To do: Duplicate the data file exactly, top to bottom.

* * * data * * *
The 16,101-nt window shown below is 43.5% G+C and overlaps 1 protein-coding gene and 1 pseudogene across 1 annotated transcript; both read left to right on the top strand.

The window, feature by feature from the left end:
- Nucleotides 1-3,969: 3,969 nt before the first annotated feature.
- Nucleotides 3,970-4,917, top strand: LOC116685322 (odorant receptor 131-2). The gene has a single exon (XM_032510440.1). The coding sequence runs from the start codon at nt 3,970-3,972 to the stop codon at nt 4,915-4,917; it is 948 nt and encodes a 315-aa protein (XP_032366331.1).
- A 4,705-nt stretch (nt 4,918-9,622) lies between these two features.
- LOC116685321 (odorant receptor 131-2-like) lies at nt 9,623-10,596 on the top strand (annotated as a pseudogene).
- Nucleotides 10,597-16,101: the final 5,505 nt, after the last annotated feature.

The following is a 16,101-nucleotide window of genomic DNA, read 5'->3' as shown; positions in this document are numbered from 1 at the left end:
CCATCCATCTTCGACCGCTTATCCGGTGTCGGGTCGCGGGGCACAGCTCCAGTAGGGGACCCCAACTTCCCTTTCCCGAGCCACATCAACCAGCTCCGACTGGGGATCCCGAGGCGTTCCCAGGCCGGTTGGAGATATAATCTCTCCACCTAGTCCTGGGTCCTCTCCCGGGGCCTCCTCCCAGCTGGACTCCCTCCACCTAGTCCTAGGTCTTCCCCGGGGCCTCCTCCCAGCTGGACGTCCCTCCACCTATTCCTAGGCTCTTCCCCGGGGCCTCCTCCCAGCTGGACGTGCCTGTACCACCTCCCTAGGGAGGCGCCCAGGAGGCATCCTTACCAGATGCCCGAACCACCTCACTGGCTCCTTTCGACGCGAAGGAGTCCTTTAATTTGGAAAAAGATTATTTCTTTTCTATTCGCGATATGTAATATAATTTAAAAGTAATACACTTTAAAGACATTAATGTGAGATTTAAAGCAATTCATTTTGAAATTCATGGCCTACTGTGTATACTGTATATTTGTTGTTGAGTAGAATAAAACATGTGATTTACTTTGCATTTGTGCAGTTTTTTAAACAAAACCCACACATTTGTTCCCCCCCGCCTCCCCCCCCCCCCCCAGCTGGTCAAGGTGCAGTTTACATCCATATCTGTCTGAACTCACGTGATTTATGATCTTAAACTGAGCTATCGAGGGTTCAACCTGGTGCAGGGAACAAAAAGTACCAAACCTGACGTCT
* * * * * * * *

The 16,101-nt window shown below is 43.5% G+C and overlaps 1 protein-coding gene and 1 pseudogene across 1 annotated transcript; both read left to right on the top strand.

The window, feature by feature from the left end:
- Nucleotides 1-3,969: 3,969 nt before the first annotated feature.
- Nucleotides 3,970-4,917, top strand: LOC116685322 (odorant receptor 131-2). The gene has a single exon (XM_032510440.1). The coding sequence runs from the start codon at nt 3,970-3,972 to the stop codon at nt 4,915-4,917; it is 948 nt and encodes a 315-aa protein (XP_032366331.1).
- A 4,705-nt stretch (nt 4,918-9,622) lies between these two features.
- LOC116685321 (odorant receptor 131-2-like) lies at nt 9,623-10,596 on the top strand (annotated as a pseudogene).
- Nucleotides 10,597-16,101: the final 5,505 nt, after the last annotated feature.

The following is a 16,101-nucleotide window of genomic DNA, read 5'->3' as shown; positions in this document are numbered from 1 at the left end:
CCATCCATCTTCGACCGCTTATCCGGTGTCGGGTCGCGGGGCACAGCTCCAGTAGGGGACCCCAACTTCCCTTTCCCGAGCCACATCAACCAGCTCCGACTGGGGATCCCGAGGCGTTCCCAGGCCGGTTGGAGATATAATCTCTCCACCTAGTCCTGGGTCCTCTCCCGGGGCCTCCTCCCAGCTGGACTCCCTCCACCTAGTCCTAGGTCTTCCCCGGGGCCTCCTCCCAGCTGGACGTCCCTCCACCTATTCCTAGGCTCTTCCCCGGGGCCTCCTCCCAGCTGGACGTGCCTGTACCACCTCCCTAGGGAGGCGCCCAGGAGGCATCCTTACCAGATGCCCGAACCACCTCACTGGCTCCTTTCGACGCGAAGGAGTCCTTTAATTTGGAAAAAGATTATTTCTTTTCTATTCGCGATATGTAATATAATTTAAAAGTAATACACTTTAAAGACATTAATGTGAGATTTAAAGCAATTCATTTTGAAATTCATGGCCTACTGTGTATACTGTATATTTGTTGTTGAGTAGAATAAAACATGTGATTTACTTTGCATTTGTGCAGTTTTTTAAACAAAACCCACACATTTGTTCCCCCCCGCCTCCCCCCCCCCCCCCAGCTGGTCAAGGTGCAGTTTACATCCATATCTGTCTGAACTCACGTGATTTATGATCTTAAACTGAGCTATCGAGGGTTCAACCTGGTGCAGGGAACAAAAAGTACCAAACCTGACGTCT